Former Malaysian prime minister Najib Razak does not reject the possibility that fugitive businessman Low Taek Jho had cheated the government in its dealings over state fund 1MDB, and blamed investment bank Goldman Sachs, lawyers and auditors for failing to protect the country’s interests.
In an interview with Sinar Harian, a Bahasa Malaysia daily, Najib was asked whether he ever saw, from an early stage, the possibility that Low would cause the country to lose billions of ringgit.
“Action must be taken if it’s clear that he committed an offence,” Najib answered in the interview published on Thursday (Nov 22). “At that time we had appointed lawyers, auditors and Goldman Sachs, a renowned global investment bank.
While serving as prime minister between 2009 and May 2018, Najib was concurrently Malaysia’s finance minister.
He was also chairman of the advisory board of 1MDB, a state development fund parked under his finance ministry.
1MDB was set up in 2009 soon after Najib became prime minister, with the 1MDB board disbanded in May 2016 after the scandal attracted investigations from around the world.
The state fund was saddled with huge debts from purchases of assets such as power plants, and raised eyebrows when it paid Goldman huge fees to sell its bonds.
Meanwhile, an Abu Dhabi sovereign wealth fundon Wednesday (Nov 21) has sued Goldman for allegedly conspiring against the Middle Eastern fund to further a criminal scheme by 1MDB.
The suit, filed in a New York court on behalf of Abu Dhabi’s International Petroleum Investment Company, names Goldman as well as former Goldman officials who were charged by the US Justice Department in indictments unsealed earlier this month.
Najib in the Sinar Harian interview said Goldman, and lawyers and auditors linked to 1MDB’s deals should have informed the government that “something was not right”.
“They clearly failed in carrying out their responsibilities, for example Goldman Sachs. It’s proven. The system we created to protect our interests – investment banks, auditors, lawyers and all, they have not played their true role,” said Najib.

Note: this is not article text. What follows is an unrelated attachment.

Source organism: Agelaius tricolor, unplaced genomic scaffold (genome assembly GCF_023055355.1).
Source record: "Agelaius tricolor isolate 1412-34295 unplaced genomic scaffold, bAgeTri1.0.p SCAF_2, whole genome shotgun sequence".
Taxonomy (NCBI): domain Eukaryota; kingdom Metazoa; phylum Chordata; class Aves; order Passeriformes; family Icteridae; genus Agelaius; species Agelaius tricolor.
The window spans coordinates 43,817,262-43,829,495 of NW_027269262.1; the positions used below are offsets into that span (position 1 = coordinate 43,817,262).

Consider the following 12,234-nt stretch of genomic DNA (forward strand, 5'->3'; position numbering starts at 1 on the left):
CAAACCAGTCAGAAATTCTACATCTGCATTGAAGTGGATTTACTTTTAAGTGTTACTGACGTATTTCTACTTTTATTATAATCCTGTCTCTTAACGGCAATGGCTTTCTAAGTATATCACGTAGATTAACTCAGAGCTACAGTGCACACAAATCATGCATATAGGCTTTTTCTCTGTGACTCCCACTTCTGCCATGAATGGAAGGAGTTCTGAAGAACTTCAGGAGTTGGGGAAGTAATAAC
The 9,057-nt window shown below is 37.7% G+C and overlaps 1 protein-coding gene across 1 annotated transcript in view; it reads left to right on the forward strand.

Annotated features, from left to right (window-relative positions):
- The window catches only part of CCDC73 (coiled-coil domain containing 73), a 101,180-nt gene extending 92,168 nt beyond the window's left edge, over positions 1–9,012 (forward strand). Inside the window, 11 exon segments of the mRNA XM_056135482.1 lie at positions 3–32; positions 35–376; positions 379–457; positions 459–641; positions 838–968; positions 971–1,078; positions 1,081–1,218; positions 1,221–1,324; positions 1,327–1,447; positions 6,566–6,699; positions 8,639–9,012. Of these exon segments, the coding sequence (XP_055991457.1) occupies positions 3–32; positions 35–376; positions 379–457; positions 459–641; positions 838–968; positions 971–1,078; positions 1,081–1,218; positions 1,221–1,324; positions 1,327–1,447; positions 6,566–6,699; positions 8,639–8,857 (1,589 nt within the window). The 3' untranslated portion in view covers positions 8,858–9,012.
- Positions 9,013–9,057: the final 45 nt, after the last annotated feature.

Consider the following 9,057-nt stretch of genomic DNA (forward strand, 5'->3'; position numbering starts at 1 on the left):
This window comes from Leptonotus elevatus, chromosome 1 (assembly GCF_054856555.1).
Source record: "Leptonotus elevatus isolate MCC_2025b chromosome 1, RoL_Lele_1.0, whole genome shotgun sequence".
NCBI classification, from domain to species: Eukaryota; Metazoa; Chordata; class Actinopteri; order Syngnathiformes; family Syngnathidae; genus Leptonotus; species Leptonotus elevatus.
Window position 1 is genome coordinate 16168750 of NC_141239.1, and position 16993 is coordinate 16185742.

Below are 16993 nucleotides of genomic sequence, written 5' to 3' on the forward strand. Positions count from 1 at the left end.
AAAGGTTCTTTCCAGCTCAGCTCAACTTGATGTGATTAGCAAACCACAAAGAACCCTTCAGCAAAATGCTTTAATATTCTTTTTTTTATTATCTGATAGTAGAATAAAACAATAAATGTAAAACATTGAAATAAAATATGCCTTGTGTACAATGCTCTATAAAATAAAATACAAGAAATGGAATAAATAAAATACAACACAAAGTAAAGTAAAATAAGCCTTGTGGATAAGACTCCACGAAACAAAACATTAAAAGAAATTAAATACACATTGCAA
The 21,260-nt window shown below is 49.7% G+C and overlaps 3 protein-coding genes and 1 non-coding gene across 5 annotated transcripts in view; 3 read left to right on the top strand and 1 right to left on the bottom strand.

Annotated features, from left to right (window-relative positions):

The former premier has pleaded not guilty to 25 charges in Malaysia’s court related to abuse of power and money laundering over hundreds of millions of dollars of funds received in his personal bank account.
The charges include four counts of abuse of power involving RM2.3 billion (S$760 million) of 1MDB monies.
The United States Department of Justice has said US$4.5 billion (S$6.2 billion) of 1MDB funds were siphoned by top Malaysian officials and their associates.
Goldman has been under scrutiny for years over its role in raising money for 1MDB and for the fees it earned – about US$600 million.
Najib in the interview, when asked whether this meant that he now admits that Malaysia had been cheated by Low, replied: “Yes, that is the conclusion if we take into account what we know today, then that is the truth”.
His comments appeared to contradict what he had said in Parliament in March 2015.
Najib had then, in a written reply to a question from an MP, said Low had no involvement with 1MDB and that all decisions and transactions were made by the company’s management and board of directors, which he chaired.
“Low Taek Jho has never worked in 1MDB, and all decisions and transactions are made by the company’s management and board of directors,” Najib had said.